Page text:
Here are my observations of the grief I’ve experienced over the past three years:
DENIAL – I’ve written a lot about our experience of grief losing Nathanael, which seems to eclipse the hundreds of articles I’d already written on grief previously — viewed through the lens of divorce. Much of what I’ve ever written is true to my experience, but some of it is aspirational. I’m an appreciative communicator and person, believing the best in others and myself — too much at times. And some of that I see as denial — the idealism that confounds realism. It’s the strength of light, but it’s also the weakness of not bearing the world well. I can admit that weakness now. I have often so wanted a particular better reality that I have attempted to wish it into creation.
Of course, life never quite works out that way.
ANGER – I’ve dealt with a lot of anger over the past three-plus years. It’s had a negative and regrettable impact on some crucial relationships. My anger revealed fear, and grief like nothing else breeds fear. Often pride has risen up, but it was truly fear that underpinned it. I have hated admitting my anger, as if pride would not allow exposure of such an odious weakness. No man wants to have an anger management issue, but my anger manifested mainly in ways that led to my own demise. I’ve had to pay for it. No one ever excuses it as a product of grief.
BARGAINING – linked somewhat to the comments I’ve made in ‘denial’, I’ve bargained so much through the past three years, mainly due to peripheral losses (that hurt just as much if not more than the central loss). I’ve bargained with God for the work that I’ve lost and therefore wanted back. And yet, the grief process has suggested I’ve had to grow through it, because not one iota of bargaining has worked. I’ve had to learn through not having the work that the work is superfluous. I am not defined simply by what job I do.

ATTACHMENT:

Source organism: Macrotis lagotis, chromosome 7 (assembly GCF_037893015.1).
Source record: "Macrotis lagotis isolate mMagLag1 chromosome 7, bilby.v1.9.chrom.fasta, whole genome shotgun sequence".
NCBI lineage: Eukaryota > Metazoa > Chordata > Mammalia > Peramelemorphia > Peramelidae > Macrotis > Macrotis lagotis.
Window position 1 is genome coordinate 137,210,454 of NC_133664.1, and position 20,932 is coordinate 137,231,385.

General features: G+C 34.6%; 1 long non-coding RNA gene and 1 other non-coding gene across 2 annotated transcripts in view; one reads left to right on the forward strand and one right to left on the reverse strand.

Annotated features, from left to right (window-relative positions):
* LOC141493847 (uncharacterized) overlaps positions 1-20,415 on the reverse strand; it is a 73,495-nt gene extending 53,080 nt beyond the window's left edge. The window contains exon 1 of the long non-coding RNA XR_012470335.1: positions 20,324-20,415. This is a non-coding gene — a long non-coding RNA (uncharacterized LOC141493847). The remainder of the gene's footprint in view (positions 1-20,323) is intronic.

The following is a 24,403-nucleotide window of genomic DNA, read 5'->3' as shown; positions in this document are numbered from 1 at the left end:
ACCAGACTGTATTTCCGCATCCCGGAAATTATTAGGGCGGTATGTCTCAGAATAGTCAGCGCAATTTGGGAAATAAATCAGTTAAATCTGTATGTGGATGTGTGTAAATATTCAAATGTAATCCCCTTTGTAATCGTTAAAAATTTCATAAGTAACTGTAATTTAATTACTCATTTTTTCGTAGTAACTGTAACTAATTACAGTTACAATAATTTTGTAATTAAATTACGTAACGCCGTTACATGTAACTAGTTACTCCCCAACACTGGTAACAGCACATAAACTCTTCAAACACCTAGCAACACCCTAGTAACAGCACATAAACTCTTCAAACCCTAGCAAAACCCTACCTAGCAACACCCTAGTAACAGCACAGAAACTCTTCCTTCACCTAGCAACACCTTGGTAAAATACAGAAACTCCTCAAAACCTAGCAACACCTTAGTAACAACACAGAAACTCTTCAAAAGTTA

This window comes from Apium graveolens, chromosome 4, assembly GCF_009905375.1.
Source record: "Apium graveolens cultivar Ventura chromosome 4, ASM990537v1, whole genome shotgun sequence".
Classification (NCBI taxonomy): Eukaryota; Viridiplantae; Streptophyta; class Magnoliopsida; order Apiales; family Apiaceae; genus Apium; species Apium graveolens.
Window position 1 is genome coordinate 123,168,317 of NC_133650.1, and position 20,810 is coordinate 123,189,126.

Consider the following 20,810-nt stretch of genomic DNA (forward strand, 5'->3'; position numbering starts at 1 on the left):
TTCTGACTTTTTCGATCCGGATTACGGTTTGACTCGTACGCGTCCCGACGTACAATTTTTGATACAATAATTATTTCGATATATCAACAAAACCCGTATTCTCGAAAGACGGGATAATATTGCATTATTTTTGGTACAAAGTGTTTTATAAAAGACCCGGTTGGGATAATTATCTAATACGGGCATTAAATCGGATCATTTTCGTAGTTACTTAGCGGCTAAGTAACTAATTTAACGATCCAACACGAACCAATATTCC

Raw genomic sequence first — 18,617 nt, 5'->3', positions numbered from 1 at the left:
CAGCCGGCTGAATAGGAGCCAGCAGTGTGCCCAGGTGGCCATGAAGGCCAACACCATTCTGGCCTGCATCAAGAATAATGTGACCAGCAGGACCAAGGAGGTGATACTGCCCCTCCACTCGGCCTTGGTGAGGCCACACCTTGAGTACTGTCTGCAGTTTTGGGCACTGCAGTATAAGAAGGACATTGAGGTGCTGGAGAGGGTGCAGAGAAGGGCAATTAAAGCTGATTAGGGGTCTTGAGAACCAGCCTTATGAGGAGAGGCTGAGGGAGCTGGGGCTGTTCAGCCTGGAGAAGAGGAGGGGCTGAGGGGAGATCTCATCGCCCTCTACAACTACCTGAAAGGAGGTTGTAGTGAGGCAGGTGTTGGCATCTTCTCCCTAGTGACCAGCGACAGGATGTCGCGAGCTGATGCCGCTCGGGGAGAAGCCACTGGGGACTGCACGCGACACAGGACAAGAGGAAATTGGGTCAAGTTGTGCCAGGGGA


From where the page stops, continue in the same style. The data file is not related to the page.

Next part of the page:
DEPRESSION – I can chart my progress with depression quite easily. Early in the three-plus year period I had low days, but the season was punctuated by never being too far from the black dog. More recently I’ve faced significant challenges — 2016 was the hardest year of my life thus far — and yet those low days don’t defeat me like they have, nor am I anywhere near the black dog these days. But I know the black dog well enough to know I’ll never be too far ahead of it.
ACCEPTANCE – I honestly have felt in the acceptance zone from day one, and yet I’ve experienced the full grief experience — all stages seemingly at the same time on occasion. Sometimes it’s hard to know how much ‘acceptance’ I truly experience as I endeavour to wish it into creation. Somehow acceptance has elements of the other four — denial, anger, bargaining, depression — in it.
Nobody ever tells you how hard it is to hold your world together in grief. And sometimes people simply don’t understand. Nor do some want to.
You can experience compassion from ninety percent of your world, but if the crucial ten percent regales without kindness your whole world is easily fractured. Such as it is with grief.

Grief is the embodiment of all stages — denial, anger, bargaining, depression, acceptance — some days all five at once.